There’ll be no fear of sunburn when the Brewers and Cubs take the field, though the visitors may still be a little hot and bothered by the notion of being forced to play a night game. As you may recall, the Brewers took serious issue with the Cubs getting a one-time exception from Mayor Rahm Emanuel and local alderman Tom Tunney to push back the scheduled start due to Thursday night’s finale in Pittsburgh.
With the two teams locked in a tight division race for much of the season, the Cubs making the move purely for competitive purposes just rubbed Milwaukee the wrong way. Then again, what doesn’t? This isn’t the first time the Brewers have gotten upset about a decision the Cubs have made, though I’d be upset too if my home park turned into Wrigley North 10 times a year.
Jon Jay will get things started in left, after which we’ll see Kris Bryant back in the two-hole and Anthony Rizzo batting third. That means Ben Zobrist is hitting fourth, which I’m sure a lot of folks won’t like.
But against a right-handed starter, the switch-hitting Zobrist makes a lot more sense than you might think. Zobrist has a 116 wRC+ as a lefty over the last month-plus and he’s even showing a little more pop.
Alex Avila brings his insane BABIP to the fifth spot, with Ian Happ batting sixth and playing center. Jason Heyward and Javy Baez round out the order and combine with Happ to give the Cubs one of the fastest baserunning trios in the game. Heyward’s another whose presence draws questions, but he’s actually looked better of late and might even look more so had some would-be hits not been robbed. Let’s just hope he sees some fastballs.
Notably absent yet again is Kyle Schwarber, who sits despite a righty on the bump for Milwaukee. Schwarber’s been slumping lately and we’ve seen him get back into the habit of resting his bat on his shoulder, a practice he’d more or less abandoned during his stint in AAA. This could also be a matter of defense behind John Lackey, a pitcher known to give up a fly ball or 20 facing a lineup that can pound a little.
Coming off of his best start of the season, Lackey is facing the Brewers for the third time here in 2017. The first effort was a forgettable one in which Lackey gave up more home runs (3) than he had strikeouts (2), but the most recent was significantly better as Big John struck out seven and allowed only two runs (one HR) in a win on July 30 in Milwaukee.
The 38-year-old righty has been really erratic over his last few starts, which followed a run in which his results covered up for what had largely been mediocre performances. It’s going to be all about establishing the fastball early and staying ahead of hitters so he can use the slider to get swinging strikes. We should know right from the jump whether Lackey’s got it or not in this one.
Going for the Brewers will be hulking righty Jimmy Nelson, who’s facing the Cubs for the first time since mid-April. In two starts against them during that opening month, Nelson had very different results. After a sterling start in which he allowed a single run on four hits (solo HR), he gave up seven earned on nine hits (two HRs).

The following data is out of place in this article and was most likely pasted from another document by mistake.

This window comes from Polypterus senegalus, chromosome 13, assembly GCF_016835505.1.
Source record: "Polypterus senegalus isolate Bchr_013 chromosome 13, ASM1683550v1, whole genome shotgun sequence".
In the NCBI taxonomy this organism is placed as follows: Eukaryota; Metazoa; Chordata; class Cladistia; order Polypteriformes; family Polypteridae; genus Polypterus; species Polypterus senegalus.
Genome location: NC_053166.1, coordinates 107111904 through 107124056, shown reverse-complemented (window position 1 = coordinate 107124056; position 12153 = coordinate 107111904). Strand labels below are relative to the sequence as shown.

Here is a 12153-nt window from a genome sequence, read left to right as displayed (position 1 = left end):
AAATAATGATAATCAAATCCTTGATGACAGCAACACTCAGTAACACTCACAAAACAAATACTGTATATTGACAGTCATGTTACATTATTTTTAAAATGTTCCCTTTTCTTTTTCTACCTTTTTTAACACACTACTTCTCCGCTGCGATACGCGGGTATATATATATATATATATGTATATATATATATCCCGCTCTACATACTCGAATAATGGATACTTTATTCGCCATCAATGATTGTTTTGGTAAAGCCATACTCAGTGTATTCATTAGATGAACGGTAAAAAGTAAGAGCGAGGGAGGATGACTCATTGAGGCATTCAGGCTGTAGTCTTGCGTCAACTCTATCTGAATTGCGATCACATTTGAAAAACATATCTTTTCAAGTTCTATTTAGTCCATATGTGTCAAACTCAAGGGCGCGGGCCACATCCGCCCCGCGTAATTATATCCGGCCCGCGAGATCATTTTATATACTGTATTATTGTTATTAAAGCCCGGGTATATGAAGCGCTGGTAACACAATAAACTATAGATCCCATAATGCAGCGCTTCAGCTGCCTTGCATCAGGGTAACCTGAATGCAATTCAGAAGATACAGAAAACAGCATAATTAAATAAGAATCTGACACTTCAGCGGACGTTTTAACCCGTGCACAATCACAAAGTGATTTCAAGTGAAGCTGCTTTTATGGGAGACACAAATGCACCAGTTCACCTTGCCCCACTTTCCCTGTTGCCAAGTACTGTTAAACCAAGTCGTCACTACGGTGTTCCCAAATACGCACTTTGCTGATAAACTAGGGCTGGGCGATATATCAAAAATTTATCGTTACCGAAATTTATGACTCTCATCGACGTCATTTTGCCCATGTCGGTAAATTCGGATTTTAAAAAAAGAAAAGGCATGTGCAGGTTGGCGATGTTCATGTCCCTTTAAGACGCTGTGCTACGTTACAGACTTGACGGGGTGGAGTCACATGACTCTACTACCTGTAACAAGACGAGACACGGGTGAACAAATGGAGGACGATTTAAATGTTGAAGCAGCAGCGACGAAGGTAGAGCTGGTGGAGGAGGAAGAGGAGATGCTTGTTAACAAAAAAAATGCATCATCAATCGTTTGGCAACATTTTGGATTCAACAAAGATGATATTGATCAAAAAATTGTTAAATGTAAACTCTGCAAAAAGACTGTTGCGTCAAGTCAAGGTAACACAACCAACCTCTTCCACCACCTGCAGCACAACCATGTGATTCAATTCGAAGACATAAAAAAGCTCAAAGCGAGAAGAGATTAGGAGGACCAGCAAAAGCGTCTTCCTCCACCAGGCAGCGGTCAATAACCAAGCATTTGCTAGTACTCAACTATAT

As you’d guess from his 6-foot-6, 250-pound frame, Nelson is a power pitcher in every sense of the word. From his mid-90’s four-seam and sinker to a mid-80’s curve to a slider and change that sit near 90, there’s not much subtlety in his repertoire.
Nelson’s been dialing back the fastball usage of late, opting for more breaking stuff instead as he presumably gets a better feel for those pitches. He’s really gone to the curveball a lot more, though the slider has also had an uptick over the last 10 or 11 starts. It makes sense that he’s using the bender more, as it has been Nelson’s best pitch this season. In fact, it’s one of the best curves in the game, raking up there with Stephen Strasburg and Zack Greinke in terms of both overall and incremental value.
Though his overall platoon splits are pretty similar, Nelson has gotten better results against right-handed hitters on the road. Of course, that also means he hasn’t been quite as good against lefties away from Miller Park. Of the 16 home runs he has allowed this season, seven have been hit by lefties when Nelson is pitching in the bottom of the inning. Three of those came from Zobrist, Schwarber, and Miguel Montero in those two games I mentioned earlier.
Nelson will use the sinker and curve to generate a lot of groundball contact, though he does have a tendency to leave the sinker up the in zone to righties. That pitch has arm-side run and will work inside to righties/outside to lefties, which results in a great deal of contact and an .825 OPS against. The curve gets a lot more swinging strikes and opponents have only a .455 OPS against that offering.
The curve and slider have similar break, both diving down and in on lefties, though the velocity gap presents pretty obvious differences between the two. As is the case with many pitchers of his ilk, Nelson’s effectiveness can drop off as the game wears on and his pitches lose both velocity and bite. However, some of that could be mitigated by pitching at night in the cool September air.
Based on past results, I’m inclined to feel good about what the Cubs can do tonight against Nelson. Don’t be surprised if it takes them a little while to feel him out, though, particularly if his stuff is really jumping early.
First pitch of the first — and last, at least for a while — Friday night game in Wrigley Field history is set for 7:05 CT on WGN.
Here is tonight's #Cubs lineup as we open a nine-game homestand.
— Chicago Cubs (@Cubs) September 8, 2017